To examine the influence of the involvement of financial compensation on the results of physiotherapeutic McKenzie treatment on cervicobrachial pain.
A prospective study was carried out with a cohort of 60 patients referred to two spine clinics after they had experienced at least 5 weeks of neck pain radiating to the arm. Follow-up was performed 1 yr later using a validated questionnaire to measure the outcomes of neck and arm pain, disability, the use of analgesics and the perceived effect of the treatment as reported by the patient.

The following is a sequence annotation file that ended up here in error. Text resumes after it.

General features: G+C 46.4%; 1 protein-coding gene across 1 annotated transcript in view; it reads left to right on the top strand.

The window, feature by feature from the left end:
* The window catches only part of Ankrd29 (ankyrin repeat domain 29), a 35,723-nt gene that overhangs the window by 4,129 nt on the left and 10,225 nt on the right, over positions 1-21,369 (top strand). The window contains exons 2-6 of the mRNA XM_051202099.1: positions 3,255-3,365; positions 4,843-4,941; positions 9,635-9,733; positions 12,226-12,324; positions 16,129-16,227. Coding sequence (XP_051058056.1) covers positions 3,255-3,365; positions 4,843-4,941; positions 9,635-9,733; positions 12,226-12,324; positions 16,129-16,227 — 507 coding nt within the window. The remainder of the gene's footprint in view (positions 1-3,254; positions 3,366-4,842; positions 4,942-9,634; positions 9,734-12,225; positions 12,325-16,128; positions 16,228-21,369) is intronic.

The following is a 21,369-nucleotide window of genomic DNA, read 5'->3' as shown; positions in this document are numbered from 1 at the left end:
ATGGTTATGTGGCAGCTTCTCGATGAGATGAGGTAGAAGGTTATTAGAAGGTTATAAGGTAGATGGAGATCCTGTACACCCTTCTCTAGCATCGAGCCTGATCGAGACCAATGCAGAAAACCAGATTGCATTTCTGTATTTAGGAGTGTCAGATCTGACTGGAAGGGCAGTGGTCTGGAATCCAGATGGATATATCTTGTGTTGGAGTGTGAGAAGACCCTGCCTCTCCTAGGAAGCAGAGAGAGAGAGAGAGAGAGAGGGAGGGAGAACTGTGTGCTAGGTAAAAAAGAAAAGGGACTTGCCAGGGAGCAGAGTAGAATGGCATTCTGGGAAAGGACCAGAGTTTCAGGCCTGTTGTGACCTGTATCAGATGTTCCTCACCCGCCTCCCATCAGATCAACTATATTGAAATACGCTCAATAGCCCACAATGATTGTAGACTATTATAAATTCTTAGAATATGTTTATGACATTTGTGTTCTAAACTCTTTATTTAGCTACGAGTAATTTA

At follow-up, there was no improvement in the group of patients for whom financial compensation was involved, whereas the group for whom compensation was involved showed highly significant improvement.
Despite uniform selection criteria and similarity of complaints and treatment protocols, the involvement of financial compensation seemed to be associated with an adverse effect on treatment results for patients with cervicobrachial pain who were treated conservatively.